Friday, December 17, 2010

The nonagenarian - and his nephew

Great-uncle Woodrow and Uncle John shared a birthday on Monday. Uncle Woodie was 90 and Uncle John 85.
Uncle Woodie was the youngest of my great-grandmother's 8 surviving children and, while they all had their own little quirks, I can safely say that Uncle Woodie is the biggest character. He's both the stereotypical grumpy old man and a ladies' man.

This photo shows, from left, my great-uncles Bun and Woodie with uncle John. I think you can see from Uncle Woodie's face that he's going to be a charmer.
He was married to Megan until she died in the 1970s but being married didn't stop him philandering. As I child I would hear the great-aunts whispering but didn't really understand what it was about ... until one Christmas.

I lived with my mother, grandparents and great-gran so at holiday times everyone congregated in our house to party. The Honey family loved to party. It was traditional for the grown-ups to go to the Park Inn and then come back to our house where the men would be served their supper of cold meats and mash before the singing began. (I assume the women ate at some point.)

One year, in the early 60s, I was considered old enough to look after the younger children so we were all deposited in Auntie Gay's house, which was next door but three to the pub. The little ones were put to bed and I was left in the front room to read to my heart's content.

Some time during the evening I heard the front door go and, assuming it was someone checking that we were all right, expected a head to pop round the door any minute. It didn't happen. Instead the people - I could hear two voices - went into the back room.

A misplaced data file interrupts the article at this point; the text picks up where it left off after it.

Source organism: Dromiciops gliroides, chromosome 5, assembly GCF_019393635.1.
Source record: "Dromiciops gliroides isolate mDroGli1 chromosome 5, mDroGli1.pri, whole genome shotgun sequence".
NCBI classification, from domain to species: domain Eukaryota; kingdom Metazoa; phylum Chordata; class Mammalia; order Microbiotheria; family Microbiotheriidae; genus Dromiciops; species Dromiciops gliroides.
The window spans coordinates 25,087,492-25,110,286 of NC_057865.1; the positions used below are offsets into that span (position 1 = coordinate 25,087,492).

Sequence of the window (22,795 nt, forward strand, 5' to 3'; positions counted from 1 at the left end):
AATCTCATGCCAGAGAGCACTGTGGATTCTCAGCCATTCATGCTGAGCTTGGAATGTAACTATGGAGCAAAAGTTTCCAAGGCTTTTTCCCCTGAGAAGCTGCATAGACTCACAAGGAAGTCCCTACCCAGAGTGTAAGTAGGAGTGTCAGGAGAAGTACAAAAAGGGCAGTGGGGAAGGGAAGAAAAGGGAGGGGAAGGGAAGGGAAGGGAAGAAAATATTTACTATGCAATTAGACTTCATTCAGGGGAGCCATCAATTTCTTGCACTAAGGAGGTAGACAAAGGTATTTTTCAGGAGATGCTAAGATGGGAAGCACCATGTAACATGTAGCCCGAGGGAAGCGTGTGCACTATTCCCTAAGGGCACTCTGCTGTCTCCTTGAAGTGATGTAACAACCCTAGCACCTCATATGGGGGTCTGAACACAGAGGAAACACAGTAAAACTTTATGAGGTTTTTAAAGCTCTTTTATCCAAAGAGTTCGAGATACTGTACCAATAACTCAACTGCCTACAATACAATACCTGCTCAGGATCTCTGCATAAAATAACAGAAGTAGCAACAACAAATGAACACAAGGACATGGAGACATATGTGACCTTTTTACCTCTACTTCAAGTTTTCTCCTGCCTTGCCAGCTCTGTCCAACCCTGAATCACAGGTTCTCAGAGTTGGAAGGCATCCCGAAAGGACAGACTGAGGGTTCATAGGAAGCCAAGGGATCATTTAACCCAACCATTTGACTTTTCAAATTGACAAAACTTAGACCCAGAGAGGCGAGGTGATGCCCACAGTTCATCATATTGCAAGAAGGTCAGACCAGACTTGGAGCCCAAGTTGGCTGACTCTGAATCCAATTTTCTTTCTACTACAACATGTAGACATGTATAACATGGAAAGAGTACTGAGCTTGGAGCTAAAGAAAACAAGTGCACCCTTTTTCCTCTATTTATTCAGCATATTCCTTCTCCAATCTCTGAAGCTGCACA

I hovered in the front room for a bit, wondering what to do, and then - very bravely I think - went down the corridor and pushed open the back room door. Uncle Woodie and the well-endowed lady from down the road jumped apart guiltily. 'O! Elizabeth, we've just come in to ... get something. It's all right. Go back to the other room.'

I did as I was told and they left soon after.

I never told anyone about that. Even though I wasn't sure what was going on - I was an innocent child - I somehow knew it wasn't something I should talk about.

After his wife died, the grieving widower soon found solace in the arms of another who also happened to be married at the time. She's now widowed and she and Uncle Woodie are still together. She's a lovely lady and how she puts up with the old curmudgeon is a mystery to most people.

But his exploits - the ones that I know about - didn't stop there.

One of our friends is a teacher in a local school. We were out with her and her husband one evening about 10 years ago when she told us about the lollipop man at her school. He'd started flirting with her and writing her poems. She said, 'I wouldn't mind but he's about 80.'

Turned out to be Uncle Woodie. Our friend took to going the long way round to school to avoid him. This time I did tell on him: I told great-auntie Joan, his older sister. She laughed, 'The silly old bugger! Wait till I see him; I'll tell him!'

Then there was the time he tried to emigrate to USA but they turned him down because of his communist party membership ...

Uncle Woodie and his older sister, Joan, at the family gathering last Sunday.

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